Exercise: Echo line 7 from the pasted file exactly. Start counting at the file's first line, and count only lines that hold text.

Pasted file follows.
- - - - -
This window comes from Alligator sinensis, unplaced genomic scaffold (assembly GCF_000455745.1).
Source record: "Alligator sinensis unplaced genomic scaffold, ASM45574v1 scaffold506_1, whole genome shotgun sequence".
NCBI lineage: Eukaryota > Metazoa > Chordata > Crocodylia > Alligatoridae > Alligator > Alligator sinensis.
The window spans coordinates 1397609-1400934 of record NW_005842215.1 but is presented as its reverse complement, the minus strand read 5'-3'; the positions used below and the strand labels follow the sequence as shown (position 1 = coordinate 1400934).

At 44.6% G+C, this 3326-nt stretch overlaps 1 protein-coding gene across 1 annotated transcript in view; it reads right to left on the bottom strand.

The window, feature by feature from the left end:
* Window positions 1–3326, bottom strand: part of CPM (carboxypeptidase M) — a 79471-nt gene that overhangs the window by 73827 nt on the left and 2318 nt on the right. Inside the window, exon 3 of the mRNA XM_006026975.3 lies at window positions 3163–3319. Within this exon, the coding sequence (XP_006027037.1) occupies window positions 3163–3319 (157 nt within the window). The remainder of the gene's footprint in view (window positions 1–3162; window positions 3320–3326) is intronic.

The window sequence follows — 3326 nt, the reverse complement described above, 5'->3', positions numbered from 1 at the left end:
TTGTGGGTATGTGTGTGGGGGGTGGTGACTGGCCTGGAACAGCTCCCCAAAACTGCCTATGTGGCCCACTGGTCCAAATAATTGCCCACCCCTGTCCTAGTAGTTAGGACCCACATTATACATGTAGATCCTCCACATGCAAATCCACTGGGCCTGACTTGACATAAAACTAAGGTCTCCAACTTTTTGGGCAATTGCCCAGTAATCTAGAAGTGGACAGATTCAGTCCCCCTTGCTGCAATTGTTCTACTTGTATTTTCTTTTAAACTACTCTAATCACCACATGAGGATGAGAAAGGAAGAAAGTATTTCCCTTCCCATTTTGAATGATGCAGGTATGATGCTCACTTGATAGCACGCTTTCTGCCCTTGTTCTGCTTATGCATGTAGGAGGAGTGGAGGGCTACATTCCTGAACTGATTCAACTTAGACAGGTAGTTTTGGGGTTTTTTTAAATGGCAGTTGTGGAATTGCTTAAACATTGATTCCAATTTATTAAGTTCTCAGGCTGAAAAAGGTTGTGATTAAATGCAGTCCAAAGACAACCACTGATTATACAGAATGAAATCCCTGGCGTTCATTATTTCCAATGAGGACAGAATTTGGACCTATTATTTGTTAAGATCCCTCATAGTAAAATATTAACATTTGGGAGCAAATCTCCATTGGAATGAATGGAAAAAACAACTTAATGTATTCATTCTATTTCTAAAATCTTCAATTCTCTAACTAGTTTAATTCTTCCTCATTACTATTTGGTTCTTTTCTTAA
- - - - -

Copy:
* Window positions 1–3326, bottom strand: part of CPM (carboxypeptidase M) — a 79471-nt gene that overhangs the window by 73827 nt on the left and 2318 nt on the right. Inside the window, exon 3 of the mRNA XM_006026975.3 lies at window positions 3163–3319. Within this exon, the coding sequence (XP_006027037.1) occupies window positions 3163–3319 (157 nt within the window). The remainder of the gene's footprint in view (window positions 1–3162; window positions 3320–3326) is intronic.